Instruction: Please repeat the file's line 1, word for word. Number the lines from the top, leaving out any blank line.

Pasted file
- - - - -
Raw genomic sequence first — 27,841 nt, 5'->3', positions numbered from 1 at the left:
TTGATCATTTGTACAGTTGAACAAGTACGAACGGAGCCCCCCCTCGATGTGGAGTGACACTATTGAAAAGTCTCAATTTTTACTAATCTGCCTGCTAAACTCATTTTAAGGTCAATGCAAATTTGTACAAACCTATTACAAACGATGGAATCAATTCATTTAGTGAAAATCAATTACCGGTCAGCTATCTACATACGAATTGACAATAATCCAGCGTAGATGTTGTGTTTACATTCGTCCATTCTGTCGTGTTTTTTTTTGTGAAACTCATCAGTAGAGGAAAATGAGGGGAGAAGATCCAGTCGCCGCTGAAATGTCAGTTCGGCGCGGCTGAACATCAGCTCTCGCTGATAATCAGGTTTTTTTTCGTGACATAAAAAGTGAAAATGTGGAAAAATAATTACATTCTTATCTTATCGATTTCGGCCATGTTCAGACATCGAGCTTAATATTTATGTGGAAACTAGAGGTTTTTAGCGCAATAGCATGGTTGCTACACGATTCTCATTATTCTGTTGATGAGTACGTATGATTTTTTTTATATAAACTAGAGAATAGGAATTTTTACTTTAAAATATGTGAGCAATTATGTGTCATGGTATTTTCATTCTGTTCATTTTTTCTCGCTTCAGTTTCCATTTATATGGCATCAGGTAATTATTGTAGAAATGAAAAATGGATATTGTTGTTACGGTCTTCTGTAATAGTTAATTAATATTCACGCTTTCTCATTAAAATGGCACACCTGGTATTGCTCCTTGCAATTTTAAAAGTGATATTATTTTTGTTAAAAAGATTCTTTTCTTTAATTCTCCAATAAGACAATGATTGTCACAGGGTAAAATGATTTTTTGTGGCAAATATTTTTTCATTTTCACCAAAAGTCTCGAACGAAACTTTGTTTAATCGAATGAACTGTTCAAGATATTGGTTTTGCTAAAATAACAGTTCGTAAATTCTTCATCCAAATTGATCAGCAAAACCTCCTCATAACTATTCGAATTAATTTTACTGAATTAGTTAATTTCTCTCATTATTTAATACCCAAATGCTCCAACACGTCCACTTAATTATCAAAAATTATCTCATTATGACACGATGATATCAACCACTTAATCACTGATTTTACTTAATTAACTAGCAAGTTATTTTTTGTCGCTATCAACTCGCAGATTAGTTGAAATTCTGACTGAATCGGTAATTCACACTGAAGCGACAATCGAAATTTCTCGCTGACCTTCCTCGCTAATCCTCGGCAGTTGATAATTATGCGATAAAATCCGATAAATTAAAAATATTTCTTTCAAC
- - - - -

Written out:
Raw genomic sequence first — 27,841 nt, 5'->3', positions numbered from 1 at the left: